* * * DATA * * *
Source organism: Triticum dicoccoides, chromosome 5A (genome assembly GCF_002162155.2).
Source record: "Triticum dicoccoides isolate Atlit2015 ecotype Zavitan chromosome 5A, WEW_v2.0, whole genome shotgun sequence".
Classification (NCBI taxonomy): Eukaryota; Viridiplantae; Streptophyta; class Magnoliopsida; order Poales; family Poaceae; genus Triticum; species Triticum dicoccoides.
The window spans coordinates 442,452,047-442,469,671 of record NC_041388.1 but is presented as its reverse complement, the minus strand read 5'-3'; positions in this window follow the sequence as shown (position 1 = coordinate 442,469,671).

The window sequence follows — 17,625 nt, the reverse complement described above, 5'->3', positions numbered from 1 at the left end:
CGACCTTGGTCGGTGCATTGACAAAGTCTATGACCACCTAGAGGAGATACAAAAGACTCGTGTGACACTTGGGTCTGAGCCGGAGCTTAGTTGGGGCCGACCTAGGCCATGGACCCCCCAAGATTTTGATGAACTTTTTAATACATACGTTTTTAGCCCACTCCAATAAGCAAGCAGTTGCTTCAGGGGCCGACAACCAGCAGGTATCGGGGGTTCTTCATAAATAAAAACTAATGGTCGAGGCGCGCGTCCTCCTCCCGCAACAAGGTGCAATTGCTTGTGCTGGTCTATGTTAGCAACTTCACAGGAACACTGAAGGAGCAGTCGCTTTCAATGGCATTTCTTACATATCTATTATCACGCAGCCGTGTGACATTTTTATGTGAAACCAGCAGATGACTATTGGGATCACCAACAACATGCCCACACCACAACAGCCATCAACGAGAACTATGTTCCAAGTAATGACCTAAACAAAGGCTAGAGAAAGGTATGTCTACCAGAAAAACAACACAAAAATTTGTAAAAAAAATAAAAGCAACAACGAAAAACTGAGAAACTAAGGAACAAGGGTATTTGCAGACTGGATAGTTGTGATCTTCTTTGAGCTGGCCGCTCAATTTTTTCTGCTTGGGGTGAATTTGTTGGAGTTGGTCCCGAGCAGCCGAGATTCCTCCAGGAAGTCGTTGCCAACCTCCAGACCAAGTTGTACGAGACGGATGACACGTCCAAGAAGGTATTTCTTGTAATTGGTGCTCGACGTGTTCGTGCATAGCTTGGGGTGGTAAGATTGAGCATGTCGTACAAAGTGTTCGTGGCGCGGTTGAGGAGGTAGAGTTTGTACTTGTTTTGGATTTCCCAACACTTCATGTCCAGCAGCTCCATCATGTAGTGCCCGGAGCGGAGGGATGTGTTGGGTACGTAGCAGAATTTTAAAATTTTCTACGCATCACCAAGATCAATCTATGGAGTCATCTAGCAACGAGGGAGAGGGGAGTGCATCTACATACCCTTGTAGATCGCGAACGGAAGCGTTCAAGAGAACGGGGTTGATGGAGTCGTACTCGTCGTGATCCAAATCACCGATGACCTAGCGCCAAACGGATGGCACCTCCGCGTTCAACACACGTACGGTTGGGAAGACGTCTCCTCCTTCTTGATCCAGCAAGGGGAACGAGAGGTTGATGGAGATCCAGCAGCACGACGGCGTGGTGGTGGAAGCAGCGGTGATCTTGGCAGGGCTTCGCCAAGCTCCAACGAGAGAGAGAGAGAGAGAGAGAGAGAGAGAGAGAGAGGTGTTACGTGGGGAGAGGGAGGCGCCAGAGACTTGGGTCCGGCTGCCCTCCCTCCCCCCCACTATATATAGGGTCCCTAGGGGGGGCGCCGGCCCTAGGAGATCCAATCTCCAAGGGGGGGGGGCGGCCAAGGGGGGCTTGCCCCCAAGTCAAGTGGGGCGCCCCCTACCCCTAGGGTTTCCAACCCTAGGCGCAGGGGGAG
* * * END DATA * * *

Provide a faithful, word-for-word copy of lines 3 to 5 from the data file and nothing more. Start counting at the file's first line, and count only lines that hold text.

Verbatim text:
Classification (NCBI taxonomy): Eukaryota; Viridiplantae; Streptophyta; class Magnoliopsida; order Poales; family Poaceae; genus Triticum; species Triticum dicoccoides.
The window spans coordinates 442,452,047-442,469,671 of record NC_041388.1 but is presented as its reverse complement, the minus strand read 5'-3'; positions in this window follow the sequence as shown (position 1 = coordinate 442,469,671).

The window sequence follows — 17,625 nt, the reverse complement described above, 5'->3', positions numbered from 1 at the left end: